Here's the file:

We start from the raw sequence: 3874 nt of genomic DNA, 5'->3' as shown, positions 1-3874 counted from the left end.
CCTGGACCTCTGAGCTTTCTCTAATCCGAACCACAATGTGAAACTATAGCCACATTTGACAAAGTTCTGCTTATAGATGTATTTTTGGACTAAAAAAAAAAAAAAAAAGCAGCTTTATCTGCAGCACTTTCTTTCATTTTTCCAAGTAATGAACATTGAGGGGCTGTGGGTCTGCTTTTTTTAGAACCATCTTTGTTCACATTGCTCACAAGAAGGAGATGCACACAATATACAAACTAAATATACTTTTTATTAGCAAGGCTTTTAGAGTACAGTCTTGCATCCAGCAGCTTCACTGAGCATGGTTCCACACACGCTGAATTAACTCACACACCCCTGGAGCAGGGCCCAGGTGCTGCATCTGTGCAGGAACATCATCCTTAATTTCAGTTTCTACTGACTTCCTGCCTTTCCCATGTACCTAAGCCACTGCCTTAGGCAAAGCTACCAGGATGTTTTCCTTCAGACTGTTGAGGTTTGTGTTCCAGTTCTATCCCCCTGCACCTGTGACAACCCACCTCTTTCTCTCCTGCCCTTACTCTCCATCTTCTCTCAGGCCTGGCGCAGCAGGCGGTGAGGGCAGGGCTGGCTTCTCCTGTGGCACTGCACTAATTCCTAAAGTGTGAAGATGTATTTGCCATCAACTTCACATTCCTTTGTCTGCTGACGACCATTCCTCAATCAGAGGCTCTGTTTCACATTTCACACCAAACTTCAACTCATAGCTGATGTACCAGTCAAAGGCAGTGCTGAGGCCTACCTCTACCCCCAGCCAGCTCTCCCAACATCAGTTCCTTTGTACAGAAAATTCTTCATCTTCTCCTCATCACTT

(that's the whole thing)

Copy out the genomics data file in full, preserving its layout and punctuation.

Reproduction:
We start from the raw sequence: 3874 nt of genomic DNA, 5'->3' as shown, positions 1-3874 counted from the left end.
CCTGGACCTCTGAGCTTTCTCTAATCCGAACCACAATGTGAAACTATAGCCACATTTGACAAAGTTCTGCTTATAGATGTATTTTTGGACTAAAAAAAAAAAAAAAAAGCAGCTTTATCTGCAGCACTTTCTTTCATTTTTCCAAGTAATGAACATTGAGGGGCTGTGGGTCTGCTTTTTTTAGAACCATCTTTGTTCACATTGCTCACAAGAAGGAGATGCACACAATATACAAACTAAATATACTTTTTATTAGCAAGGCTTTTAGAGTACAGTCTTGCATCCAGCAGCTTCACTGAGCATGGTTCCACACACGCTGAATTAACTCACACACCCCTGGAGCAGGGCCCAGGTGCTGCATCTGTGCAGGAACATCATCCTTAATTTCAGTTTCTACTGACTTCCTGCCTTTCCCATGTACCTAAGCCACTGCCTTAGGCAAAGCTACCAGGATGTTTTCCTTCAGACTGTTGAGGTTTGTGTTCCAGTTCTATCCCCCTGCACCTGTGACAACCCACCTCTTTCTCTCCTGCCCTTACTCTCCATCTTCTCTCAGGCCTGGCGCAGCAGGCGGTGAGGGCAGGGCTGGCTTCTCCTGTGGCACTGCACTAATTCCTAAAGTGTGAAGATGTATTTGCCATCAACTTCACATTCCTTTGTCTGCTGACGACCATTCCTCAATCAGAGGCTCTGTTTCACATTTCACACCAAACTTCAACTCATAGCTGATGTACCAGTCAAAGGCAGTGCTGAGGCCTACCTCTACCCCCAGCCAGCTCTCCCAACATCAGTTCCTTTGTACAGAAAATTCTTCATCTTCTCCTCATCACTT